The ‘top 30’ by this definition is very interesting. Not unexpectedly, there are several highly ranked Russell group universities in the list including LSE in 5th with 11.5 applications per place, Liverpool in joint 8th with 8 applications per place, King’s College London, Leeds, UCL and Bristol tied in 11th place and Southampton in 16th, all with ratios of 7.6 applications per place or above. Birmingham (7.5), Warwick (7.4) and Nottingham (7.3) aren’t very far behind.


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WP blog Nov 2012 - diagram

But there are also some surprises. Following the drama and art examples we see the Royal Central School of Speech and Drama at the top with a whopping 22.4 applications per degree place and the Liverpool Institute for Performing Arts second with 19.3. Third is the Brighton and Sussex Medical School with 17.8 applications per place. Also popping up elsewhere in the top 30 are Keele (9), Greenwich (8, tied with Liverpool) and Oxford Brookes (7.9). Also Chester and Middlesex (7.1), Bath Spa (6.9) and the University of the Arts London (6.9). And it’s worth noting that this list even excludes private providers of HE, a number of which accept students through UCAS and would be up around the top of the charts if they’d been included.

Of course it shouldn’t be a shock. We should expect applicants to show us which are the ‘best’ universities especially after we have flooded them with data about performance in a wide range of areas. That is after all, how the recent reforms are meant to reinforce the HE ‘market’. The alternative and contradictory view is that we should tell all applicants which are the best universities – regardless of what they do or how good they are in various subjects. We can’t have it both ways. Are all of these applicants suffering what Michael Gove and Diane Abbott describe as the ‘soft bigotry of low expectations’? I don’t think so.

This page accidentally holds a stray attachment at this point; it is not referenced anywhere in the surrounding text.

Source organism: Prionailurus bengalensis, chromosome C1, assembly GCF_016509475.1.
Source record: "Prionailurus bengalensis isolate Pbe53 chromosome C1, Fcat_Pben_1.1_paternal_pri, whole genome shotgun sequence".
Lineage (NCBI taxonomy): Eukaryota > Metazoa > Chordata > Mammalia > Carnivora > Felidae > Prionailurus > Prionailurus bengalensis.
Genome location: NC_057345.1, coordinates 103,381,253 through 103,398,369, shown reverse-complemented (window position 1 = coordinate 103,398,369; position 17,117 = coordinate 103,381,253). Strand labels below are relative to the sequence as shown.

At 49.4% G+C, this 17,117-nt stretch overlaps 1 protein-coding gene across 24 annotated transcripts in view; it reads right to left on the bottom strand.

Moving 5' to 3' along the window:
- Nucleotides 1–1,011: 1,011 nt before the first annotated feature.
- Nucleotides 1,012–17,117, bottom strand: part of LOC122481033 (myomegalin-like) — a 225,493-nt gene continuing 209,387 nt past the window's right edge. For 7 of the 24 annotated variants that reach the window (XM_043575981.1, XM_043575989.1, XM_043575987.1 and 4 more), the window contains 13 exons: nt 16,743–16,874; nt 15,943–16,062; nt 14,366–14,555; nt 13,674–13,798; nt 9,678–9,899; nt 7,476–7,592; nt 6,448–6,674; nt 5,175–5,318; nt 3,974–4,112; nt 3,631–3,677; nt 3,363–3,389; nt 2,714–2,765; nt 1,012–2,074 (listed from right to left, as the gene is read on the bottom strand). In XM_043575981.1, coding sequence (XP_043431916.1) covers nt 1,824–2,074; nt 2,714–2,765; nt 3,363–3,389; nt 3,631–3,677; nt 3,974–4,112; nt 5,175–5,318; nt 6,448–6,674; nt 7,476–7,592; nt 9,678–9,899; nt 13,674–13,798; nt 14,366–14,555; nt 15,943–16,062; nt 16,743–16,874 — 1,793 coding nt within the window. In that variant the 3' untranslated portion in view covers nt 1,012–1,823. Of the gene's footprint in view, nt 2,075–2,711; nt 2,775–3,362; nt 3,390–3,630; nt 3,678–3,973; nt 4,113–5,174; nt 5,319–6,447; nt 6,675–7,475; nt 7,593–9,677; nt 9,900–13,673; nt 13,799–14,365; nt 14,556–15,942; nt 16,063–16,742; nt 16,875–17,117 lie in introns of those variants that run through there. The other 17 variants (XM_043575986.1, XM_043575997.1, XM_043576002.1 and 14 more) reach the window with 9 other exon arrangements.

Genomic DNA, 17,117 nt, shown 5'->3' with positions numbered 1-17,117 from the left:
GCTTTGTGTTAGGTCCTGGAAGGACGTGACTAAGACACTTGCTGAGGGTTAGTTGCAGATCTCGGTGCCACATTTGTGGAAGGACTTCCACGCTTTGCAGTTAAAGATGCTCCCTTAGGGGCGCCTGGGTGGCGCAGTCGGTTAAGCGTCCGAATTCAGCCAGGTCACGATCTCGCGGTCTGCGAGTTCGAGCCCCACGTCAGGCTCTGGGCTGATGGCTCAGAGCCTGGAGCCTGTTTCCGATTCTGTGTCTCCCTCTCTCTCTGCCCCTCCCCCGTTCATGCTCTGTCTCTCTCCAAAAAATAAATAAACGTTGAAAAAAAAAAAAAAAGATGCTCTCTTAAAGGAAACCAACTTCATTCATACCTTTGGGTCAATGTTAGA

So if we want to defend widening participation budgets then we must defend the idea and purpose of mass higher education. We must also make politicians, the media and the public realise that social mobility is much more complex than they believe and that their definition of the ‘top universities’ should be rather broader. Achieving both of these things will be a tall order. But it’s no more difficult than the challenge undertaken every day by those institutions that widen participation, increasing achievement and social mobility for the least well off in our society.


Andy Westwood, CEO and Nick Johnstone, Senior Policy Advisor